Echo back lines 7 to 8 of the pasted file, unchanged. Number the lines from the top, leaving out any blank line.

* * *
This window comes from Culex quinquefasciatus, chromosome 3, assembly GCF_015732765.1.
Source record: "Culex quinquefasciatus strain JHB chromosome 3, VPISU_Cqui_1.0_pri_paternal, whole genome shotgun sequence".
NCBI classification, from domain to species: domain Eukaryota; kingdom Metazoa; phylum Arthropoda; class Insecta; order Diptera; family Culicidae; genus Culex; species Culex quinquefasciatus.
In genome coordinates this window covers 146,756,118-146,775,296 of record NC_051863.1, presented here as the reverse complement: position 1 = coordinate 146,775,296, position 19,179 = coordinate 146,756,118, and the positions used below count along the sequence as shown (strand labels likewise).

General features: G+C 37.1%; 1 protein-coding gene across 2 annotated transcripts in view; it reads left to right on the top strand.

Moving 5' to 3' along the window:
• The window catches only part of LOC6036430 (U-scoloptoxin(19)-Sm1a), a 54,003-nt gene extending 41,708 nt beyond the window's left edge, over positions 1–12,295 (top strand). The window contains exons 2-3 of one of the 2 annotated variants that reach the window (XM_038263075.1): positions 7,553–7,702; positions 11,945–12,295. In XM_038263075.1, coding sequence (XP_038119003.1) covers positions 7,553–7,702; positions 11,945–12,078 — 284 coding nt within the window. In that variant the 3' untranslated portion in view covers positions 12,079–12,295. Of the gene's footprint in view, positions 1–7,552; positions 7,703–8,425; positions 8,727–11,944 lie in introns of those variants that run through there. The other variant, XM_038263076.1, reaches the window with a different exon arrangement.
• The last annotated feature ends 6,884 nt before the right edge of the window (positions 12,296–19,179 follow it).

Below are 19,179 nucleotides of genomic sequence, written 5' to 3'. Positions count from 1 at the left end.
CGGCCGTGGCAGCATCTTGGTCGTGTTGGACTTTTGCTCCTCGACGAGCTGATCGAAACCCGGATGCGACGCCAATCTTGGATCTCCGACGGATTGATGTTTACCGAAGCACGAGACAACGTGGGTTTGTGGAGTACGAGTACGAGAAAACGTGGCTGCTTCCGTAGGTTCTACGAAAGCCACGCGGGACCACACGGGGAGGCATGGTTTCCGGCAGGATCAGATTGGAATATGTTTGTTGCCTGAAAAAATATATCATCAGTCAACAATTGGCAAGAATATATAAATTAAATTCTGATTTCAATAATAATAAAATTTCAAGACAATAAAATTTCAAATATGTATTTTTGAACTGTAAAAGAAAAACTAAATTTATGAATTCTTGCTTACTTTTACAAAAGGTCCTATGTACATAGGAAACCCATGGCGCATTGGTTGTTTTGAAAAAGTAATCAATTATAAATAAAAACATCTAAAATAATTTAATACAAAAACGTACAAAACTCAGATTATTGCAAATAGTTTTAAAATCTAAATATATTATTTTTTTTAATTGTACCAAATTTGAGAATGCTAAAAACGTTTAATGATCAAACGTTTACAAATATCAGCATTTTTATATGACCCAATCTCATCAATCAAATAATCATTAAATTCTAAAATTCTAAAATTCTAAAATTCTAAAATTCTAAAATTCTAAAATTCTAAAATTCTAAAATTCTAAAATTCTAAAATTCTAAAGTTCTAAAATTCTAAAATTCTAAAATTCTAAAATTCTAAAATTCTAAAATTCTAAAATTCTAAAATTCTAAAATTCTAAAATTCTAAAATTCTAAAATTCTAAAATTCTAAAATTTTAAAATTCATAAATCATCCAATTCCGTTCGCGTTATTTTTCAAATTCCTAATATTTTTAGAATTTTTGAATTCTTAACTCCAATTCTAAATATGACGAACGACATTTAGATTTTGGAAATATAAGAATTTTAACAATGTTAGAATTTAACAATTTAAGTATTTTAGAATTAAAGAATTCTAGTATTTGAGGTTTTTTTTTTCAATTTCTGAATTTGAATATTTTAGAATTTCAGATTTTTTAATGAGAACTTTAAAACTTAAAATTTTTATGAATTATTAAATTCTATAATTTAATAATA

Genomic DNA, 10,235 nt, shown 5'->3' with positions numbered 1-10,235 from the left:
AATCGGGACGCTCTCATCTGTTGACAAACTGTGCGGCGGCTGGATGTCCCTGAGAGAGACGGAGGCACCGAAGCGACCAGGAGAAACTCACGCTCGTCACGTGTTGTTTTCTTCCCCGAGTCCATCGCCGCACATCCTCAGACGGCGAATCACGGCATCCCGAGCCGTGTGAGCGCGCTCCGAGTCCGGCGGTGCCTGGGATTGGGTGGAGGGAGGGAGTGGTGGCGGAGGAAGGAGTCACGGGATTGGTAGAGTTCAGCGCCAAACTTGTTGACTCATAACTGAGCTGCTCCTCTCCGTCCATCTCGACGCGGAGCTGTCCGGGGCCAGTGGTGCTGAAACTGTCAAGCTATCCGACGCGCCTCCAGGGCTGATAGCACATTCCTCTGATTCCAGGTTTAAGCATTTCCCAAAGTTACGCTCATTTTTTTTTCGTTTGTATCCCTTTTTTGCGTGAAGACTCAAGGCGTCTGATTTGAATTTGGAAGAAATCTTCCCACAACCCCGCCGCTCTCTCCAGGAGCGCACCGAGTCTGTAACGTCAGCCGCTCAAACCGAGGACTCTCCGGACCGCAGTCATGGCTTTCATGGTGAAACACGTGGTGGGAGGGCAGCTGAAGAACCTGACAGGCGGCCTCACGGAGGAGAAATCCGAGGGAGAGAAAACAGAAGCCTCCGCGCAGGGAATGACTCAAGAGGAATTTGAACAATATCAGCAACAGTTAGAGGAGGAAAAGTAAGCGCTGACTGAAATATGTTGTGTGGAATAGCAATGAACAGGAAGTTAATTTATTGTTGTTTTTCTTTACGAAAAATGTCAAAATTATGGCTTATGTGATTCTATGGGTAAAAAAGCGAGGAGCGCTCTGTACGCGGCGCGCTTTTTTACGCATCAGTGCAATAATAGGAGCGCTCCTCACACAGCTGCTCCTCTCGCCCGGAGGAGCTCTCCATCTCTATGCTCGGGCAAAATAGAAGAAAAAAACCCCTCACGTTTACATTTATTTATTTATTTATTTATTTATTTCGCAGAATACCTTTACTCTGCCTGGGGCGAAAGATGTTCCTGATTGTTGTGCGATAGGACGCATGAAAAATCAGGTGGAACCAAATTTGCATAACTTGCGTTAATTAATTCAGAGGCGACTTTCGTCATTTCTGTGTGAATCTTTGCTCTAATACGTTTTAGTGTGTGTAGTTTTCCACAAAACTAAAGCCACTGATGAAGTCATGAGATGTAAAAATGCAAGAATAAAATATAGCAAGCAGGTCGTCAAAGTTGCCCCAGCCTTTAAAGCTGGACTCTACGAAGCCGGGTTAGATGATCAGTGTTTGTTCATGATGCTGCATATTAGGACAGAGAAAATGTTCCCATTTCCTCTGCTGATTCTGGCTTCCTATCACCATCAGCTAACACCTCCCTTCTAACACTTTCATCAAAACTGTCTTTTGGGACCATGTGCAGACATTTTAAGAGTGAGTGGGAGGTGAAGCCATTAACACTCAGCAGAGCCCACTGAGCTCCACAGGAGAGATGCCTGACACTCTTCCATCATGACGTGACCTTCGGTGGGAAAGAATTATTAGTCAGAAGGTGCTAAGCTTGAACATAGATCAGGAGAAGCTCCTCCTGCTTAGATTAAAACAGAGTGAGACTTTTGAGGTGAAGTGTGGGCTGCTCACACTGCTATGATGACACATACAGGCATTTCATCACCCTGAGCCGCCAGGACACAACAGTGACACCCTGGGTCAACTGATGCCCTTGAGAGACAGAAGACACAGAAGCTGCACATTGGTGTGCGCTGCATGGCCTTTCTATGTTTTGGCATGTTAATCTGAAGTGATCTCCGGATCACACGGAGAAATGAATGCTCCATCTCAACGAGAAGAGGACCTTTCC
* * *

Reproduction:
• The window catches only part of LOC6036430 (U-scoloptoxin(19)-Sm1a), a 54,003-nt gene extending 41,708 nt beyond the window's left edge, over positions 1–12,295 (top strand). The window contains exons 2-3 of one of the 2 annotated variants that reach the window (XM_038263075.1): positions 7,553–7,702; positions 11,945–12,295. In XM_038263075.1, coding sequence (XP_038119003.1) covers positions 7,553–7,702; positions 11,945–12,078 — 284 coding nt within the window. In that variant the 3' untranslated portion in view covers positions 12,079–12,295. Of the gene's footprint in view, positions 1–7,552; positions 7,703–8,425; positions 8,727–11,944 lie in introns of those variants that run through there. The other variant, XM_038263076.1, reaches the window with a different exon arrangement.
• The last annotated feature ends 6,884 nt before the right edge of the window (positions 12,296–19,179 follow it).